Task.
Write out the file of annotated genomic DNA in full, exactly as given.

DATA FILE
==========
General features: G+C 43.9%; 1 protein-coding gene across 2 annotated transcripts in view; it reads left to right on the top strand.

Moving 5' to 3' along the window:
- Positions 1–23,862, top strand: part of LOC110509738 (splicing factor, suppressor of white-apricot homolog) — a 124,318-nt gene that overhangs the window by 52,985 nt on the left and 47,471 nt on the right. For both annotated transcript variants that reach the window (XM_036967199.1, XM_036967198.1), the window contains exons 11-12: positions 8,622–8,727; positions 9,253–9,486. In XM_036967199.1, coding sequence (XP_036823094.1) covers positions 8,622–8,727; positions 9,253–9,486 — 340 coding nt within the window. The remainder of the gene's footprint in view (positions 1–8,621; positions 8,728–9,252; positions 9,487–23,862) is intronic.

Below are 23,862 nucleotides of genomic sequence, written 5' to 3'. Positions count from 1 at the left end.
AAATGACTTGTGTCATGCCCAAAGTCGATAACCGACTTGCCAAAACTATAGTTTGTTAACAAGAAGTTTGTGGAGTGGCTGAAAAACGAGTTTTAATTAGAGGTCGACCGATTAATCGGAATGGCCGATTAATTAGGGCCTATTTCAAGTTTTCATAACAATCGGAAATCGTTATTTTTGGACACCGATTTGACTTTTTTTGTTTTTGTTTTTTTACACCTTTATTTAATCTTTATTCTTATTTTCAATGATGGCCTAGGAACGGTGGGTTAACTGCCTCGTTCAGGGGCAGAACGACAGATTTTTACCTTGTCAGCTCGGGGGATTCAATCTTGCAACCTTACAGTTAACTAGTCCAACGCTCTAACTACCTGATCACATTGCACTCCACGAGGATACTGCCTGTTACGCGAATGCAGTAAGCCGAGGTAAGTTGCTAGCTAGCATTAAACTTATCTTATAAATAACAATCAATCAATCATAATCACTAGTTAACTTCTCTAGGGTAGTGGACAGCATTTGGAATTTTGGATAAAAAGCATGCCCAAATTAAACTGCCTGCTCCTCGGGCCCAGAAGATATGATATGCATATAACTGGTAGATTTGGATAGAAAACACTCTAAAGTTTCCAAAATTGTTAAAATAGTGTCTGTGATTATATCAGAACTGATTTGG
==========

General features: G+C 43.9%; 1 protein-coding gene across 2 annotated transcripts in view; it reads left to right on the top strand.

Moving 5' to 3' along the window:
- Positions 1–23,862, top strand: part of LOC110509738 (splicing factor, suppressor of white-apricot homolog) — a 124,318-nt gene that overhangs the window by 52,985 nt on the left and 47,471 nt on the right. For both annotated transcript variants that reach the window (XM_036967199.1, XM_036967198.1), the window contains exons 11-12: positions 8,622–8,727; positions 9,253–9,486. In XM_036967199.1, coding sequence (XP_036823094.1) covers positions 8,622–8,727; positions 9,253–9,486 — 340 coding nt within the window. The remainder of the gene's footprint in view (positions 1–8,621; positions 8,728–9,252; positions 9,487–23,862) is intronic.

Below are 23,862 nucleotides of genomic sequence, written 5' to 3'. Positions count from 1 at the left end.
AAATGACTTGTGTCATGCCCAAAGTCGATAACCGACTTGCCAAAACTATAGTTTGTTAACAAGAAGTTTGTGGAGTGGCTGAAAAACGAGTTTTAATTAGAGGTCGACCGATTAATCGGAATGGCCGATTAATTAGGGCCTATTTCAAGTTTTCATAACAATCGGAAATCGTTATTTTTGGACACCGATTTGACTTTTTTTGTTTTTGTTTTTTTACACCTTTATTTAATCTTTATTCTTATTTTCAATGATGGCCTAGGAACGGTGGGTTAACTGCCTCGTTCAGGGGCAGAACGACAGATTTTTACCTTGTCAGCTCGGGGGATTCAATCTTGCAACCTTACAGTTAACTAGTCCAACGCTCTAACTACCTGATCACATTGCACTCCACGAGGATACTGCCTGTTACGCGAATGCAGTAAGCCGAGGTAAGTTGCTAGCTAGCATTAAACTTATCTTATAAATAACAATCAATCAATCATAATCACTAGTTAACTTCTCTAGGGTAGTGGACAGCATTTGGAATTTTGGATAAAAAGCATGCCCAAATTAAACTGCCTGCTCCTCGGGCCCAGAAGATATGATATGCATATAACTGGTAGATTTGGATAGAAAACACTCTAAAGTTTCCAAAATTGTTAAAATAGTGTCTGTGATTATATCAGAACTGATTTGG